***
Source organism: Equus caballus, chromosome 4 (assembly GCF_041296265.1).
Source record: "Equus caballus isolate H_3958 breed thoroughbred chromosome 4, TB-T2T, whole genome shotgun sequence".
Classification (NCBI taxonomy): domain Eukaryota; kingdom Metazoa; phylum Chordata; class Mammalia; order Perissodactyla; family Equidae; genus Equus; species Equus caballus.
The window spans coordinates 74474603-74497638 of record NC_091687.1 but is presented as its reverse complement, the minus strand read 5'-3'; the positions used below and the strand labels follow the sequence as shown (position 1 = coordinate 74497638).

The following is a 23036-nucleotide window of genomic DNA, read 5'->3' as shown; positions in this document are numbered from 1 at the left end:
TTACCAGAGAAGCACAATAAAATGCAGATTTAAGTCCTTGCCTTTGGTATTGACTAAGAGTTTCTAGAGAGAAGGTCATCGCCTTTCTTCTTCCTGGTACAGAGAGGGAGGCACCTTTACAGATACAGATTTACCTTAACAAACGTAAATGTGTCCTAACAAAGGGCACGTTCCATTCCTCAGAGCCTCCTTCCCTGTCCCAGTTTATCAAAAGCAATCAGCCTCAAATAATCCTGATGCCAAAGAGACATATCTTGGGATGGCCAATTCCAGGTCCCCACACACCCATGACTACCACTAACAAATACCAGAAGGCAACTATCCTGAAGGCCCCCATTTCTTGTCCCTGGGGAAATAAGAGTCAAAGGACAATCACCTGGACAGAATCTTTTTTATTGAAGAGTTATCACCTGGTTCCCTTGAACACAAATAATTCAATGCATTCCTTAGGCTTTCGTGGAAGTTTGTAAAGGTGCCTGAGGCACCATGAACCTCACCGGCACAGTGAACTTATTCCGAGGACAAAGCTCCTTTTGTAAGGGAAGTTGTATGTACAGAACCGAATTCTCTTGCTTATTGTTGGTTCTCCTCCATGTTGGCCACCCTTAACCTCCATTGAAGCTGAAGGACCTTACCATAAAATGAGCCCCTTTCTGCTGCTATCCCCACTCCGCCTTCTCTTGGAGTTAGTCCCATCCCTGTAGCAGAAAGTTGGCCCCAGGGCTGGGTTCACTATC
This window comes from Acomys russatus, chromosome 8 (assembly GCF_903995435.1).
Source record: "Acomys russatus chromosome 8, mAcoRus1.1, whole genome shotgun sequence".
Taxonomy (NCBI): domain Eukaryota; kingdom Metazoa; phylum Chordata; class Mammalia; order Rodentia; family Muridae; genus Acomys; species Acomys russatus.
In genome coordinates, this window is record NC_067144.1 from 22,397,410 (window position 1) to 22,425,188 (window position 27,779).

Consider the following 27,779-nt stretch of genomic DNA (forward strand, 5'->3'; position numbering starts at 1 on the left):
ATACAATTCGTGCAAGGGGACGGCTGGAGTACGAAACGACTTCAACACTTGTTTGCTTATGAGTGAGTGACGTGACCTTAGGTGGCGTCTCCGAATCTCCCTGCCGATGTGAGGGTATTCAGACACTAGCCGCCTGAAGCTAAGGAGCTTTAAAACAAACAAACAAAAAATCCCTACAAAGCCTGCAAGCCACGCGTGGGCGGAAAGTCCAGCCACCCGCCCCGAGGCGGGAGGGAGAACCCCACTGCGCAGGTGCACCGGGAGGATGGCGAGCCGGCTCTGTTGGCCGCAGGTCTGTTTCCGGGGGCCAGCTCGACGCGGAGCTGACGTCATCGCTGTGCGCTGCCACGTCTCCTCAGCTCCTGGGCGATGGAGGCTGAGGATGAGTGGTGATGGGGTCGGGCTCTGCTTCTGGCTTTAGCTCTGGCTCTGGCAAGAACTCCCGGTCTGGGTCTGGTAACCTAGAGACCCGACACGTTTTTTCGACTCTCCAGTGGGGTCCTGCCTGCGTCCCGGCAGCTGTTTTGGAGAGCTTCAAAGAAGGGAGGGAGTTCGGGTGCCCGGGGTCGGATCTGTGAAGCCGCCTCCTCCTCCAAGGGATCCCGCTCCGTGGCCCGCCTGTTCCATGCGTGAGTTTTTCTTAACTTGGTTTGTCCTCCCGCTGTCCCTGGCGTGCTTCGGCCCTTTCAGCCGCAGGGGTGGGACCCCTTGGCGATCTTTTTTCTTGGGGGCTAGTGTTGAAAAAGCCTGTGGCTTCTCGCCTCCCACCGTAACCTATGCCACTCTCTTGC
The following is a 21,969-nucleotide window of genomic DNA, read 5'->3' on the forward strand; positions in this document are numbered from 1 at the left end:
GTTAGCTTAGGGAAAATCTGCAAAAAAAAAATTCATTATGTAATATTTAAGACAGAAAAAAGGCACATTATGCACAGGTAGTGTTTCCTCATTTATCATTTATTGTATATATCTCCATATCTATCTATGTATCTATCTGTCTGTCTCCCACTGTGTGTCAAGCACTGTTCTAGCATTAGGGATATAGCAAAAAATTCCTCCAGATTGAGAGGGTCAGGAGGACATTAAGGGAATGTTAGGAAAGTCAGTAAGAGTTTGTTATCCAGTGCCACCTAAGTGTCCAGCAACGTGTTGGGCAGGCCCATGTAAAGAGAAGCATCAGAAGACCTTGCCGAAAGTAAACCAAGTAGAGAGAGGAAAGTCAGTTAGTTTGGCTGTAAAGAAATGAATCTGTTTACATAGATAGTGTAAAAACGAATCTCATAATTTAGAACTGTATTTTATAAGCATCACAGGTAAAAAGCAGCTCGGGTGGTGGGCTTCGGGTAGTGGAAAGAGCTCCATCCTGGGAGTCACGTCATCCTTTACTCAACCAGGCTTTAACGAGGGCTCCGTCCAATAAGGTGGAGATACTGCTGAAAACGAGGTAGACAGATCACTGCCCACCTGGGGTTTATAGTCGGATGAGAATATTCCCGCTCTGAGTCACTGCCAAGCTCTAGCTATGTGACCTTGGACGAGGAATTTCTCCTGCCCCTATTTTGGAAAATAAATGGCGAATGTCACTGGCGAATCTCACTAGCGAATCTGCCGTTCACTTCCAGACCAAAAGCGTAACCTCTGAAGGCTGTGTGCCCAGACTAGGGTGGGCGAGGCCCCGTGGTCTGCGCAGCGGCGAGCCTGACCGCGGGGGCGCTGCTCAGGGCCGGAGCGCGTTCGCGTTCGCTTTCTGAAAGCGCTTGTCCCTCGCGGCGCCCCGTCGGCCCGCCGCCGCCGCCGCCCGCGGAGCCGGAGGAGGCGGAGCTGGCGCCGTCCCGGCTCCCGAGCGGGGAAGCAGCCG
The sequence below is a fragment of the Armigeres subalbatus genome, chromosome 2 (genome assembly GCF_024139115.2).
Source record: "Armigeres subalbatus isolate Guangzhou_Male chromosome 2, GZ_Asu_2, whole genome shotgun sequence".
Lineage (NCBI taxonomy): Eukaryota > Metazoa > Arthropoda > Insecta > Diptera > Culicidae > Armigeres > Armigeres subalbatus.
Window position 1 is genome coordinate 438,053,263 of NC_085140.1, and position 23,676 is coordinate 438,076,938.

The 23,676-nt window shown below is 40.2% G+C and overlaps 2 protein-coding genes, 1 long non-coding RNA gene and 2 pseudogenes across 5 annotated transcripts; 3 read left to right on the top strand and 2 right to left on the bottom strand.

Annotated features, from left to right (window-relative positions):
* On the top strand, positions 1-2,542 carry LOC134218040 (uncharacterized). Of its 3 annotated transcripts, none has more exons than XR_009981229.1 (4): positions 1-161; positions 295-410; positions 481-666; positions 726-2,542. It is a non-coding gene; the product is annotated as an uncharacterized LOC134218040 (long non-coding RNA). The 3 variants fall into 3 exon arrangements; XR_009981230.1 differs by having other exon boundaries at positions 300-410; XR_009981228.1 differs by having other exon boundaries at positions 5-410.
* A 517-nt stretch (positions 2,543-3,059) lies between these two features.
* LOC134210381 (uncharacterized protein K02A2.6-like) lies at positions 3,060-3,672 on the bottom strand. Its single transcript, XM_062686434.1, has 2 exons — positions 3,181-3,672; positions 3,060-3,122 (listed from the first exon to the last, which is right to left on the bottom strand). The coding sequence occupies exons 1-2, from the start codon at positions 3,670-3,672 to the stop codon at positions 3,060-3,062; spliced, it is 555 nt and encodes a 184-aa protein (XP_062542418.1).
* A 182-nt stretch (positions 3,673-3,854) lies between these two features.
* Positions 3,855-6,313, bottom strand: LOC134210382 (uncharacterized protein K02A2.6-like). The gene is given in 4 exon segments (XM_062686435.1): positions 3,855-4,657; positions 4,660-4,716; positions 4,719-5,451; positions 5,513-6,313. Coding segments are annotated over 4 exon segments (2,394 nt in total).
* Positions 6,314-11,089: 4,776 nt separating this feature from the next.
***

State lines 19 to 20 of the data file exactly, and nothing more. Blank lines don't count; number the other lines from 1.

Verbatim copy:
The 23,676-nt window shown below is 40.2% G+C and overlaps 2 protein-coding genes, 1 long non-coding RNA gene and 2 pseudogenes across 5 annotated transcripts; 3 read left to right on the top strand and 2 right to left on the bottom strand.

Annotated features, from left to right (window-relative positions):